Thunder, lightning and a downpour overnight cooled the air. We left Rousillon around 10:30 after the rain had stopped, riding though the town and down into valley below. The contrast between the red earth and buildings and the green fields was heighten by the rain.The fields were dotted with bories (traditional round stone huts). Soon we arrived at Saint-Saturnine-des-Apt with its old Moulin (windmill) which towers above the town. We paused at a cafe for coffee and admired it from below, as the path up looked like too steep a scramble.
Gerry’s route to Gordes took us way up into the mountains with magnificent views across a ravine that looked like it had been carved out by an ancient glacier. Limestone outcrops towered like sentries over the narrow road. Just a low wall separated us from the steep drop off into the valley. In the distance we spotted two tiny bike riders on the opposite side of the ravine, which emphasized the scale of the landscape. In the distance, we could see a stone bridge that would bring us across the ravine to the opposite side. Crossing that bridge was one of the highlights of the day. The view down the ravine and the humbling sense of privilege to be in this beautiful place was exhilarating! We were deep in the hills, with just a few farms scattered here and there. We ate our remaining bread, cheese, and saucisson on a stone outcrop.
This rugged territory was the site of many battles during WWII, and along the roads there signposts marking various battles. I thought about my father, who flew a tiny survellience plane during the war, and wondered if he had been in this area.
Our route took us to Lioux, a tiny gem of a village nestled under a massive limestone ridge that extends for many kilometers. It looked like there might be ancient caves in the limestone far above the Village.The beautiful little church was cool and welcoming, with a statue of Joan of Arc. A tiny courtyard with a water spigot added to the quiet charm. What a special place!!
Descending from there we rolled through the more modern village of Parrotier, and then began a long hot assent up and over the next ridge to Murs. The steady climb for about 3-4km nearly did me in, and it took several honey stinger waffle breaks, a great view, some affirmations (with each stroke I am getting stronger and stronger), and Gerry’s encouragement to get to the top.
When we finally reached Murs, my dream of an ice cream vanished, as we passed the only open store. We stopped to admire the view and explored the open air Laverie, where the town women met to wash the clothes. I imagine that it must have been great gathering place.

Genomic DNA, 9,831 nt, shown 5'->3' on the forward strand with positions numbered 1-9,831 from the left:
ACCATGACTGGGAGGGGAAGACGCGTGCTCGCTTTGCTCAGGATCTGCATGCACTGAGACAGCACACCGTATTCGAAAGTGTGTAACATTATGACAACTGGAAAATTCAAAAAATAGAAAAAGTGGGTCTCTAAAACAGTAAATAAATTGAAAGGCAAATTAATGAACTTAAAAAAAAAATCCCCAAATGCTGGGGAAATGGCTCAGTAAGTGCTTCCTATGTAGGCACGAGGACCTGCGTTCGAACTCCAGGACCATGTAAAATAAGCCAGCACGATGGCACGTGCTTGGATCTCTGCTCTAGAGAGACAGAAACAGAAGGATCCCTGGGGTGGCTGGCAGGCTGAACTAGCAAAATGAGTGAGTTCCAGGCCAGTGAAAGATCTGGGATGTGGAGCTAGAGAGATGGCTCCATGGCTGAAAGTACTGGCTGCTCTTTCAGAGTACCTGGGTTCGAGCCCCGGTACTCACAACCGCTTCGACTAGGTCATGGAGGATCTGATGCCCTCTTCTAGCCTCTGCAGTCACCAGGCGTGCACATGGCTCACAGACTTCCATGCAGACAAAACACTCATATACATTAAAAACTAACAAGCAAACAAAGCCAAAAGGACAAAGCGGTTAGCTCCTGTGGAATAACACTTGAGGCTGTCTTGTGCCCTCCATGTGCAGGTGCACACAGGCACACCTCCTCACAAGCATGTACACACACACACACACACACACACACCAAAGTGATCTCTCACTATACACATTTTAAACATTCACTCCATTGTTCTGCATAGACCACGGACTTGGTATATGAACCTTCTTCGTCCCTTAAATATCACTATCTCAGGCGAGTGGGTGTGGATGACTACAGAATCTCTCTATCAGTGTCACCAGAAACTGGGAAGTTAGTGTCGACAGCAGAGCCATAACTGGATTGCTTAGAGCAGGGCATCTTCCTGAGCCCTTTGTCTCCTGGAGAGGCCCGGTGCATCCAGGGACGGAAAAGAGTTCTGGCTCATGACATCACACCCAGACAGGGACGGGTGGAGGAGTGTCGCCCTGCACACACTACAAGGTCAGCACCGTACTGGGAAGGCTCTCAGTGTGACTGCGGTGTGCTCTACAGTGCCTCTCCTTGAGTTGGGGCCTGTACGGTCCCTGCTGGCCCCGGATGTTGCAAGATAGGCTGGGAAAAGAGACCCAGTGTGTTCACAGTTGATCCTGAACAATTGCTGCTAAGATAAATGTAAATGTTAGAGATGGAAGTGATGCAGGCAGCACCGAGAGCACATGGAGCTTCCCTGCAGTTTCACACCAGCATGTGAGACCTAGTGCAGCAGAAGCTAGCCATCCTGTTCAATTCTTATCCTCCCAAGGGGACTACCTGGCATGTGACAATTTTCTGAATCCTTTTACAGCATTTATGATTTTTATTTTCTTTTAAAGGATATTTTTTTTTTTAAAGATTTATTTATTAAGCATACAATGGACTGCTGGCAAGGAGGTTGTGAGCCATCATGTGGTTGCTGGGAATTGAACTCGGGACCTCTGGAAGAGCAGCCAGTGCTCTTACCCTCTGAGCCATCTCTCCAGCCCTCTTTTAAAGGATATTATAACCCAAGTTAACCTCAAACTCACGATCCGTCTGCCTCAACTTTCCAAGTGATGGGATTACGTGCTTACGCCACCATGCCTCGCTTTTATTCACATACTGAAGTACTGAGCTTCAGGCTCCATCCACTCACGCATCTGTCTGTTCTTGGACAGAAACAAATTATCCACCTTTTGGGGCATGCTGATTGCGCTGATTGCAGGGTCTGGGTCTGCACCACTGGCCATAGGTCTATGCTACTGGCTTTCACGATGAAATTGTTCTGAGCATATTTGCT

We also needed to consider our next choice: descend into Gordes directly which would require a steep climb up into the village, or climb more gradually to a road that would bring us down to the Abbey Senanque, with a “short steep climb” to follow, but then a descent into Gordes from above. The second option was 2km longer and I was already exhausted, but I gathered my resolve and we decided to go for it. A steep and winding descent through fields and forest aglow with the evening light was our reward.
Finally we saw the abbey below us through the trees. The only road I could see leading away from the abbey seemed to be at a 45 degree angle up a cliff. “Please tell me that’s not the road to Gordes!” “Yep, that’s where we’re going…”
Making the last turn we found ourselves in the valley with the abbey before us. We were at a crossroads, one road leading down to the abbey, and one leading away, and presumably up to Gordes. The only problem was that that road had a large red circle with a line through it indicating DO NOT ENTER. And there were signs marked To Gordes pointing back up the hill, the way we had come. To say that there were a few moments of quiet panic would be an understatement. It was already about 6pm, we were hot and very tired. Suddenly the steep and forbidden road up the hill was looking like the better alternative. We checked with a couple of people who confirmed that yes in fact it was the way, and maybe it was one-way, but there were pull outs every 140 meters or so.
We decided to go for it!
The first stretch of the cliff road was the steepest. We made it up that bit just in time to pull into a “garage” or pull-out to make room for car. There seemed to be a few cars ignoring the one way status, and we saw a stand off or two.
The view from the exposed look out on top was incredible! We rolled on down the road to town, just in time to see Gordes glowing golden in the evening sun.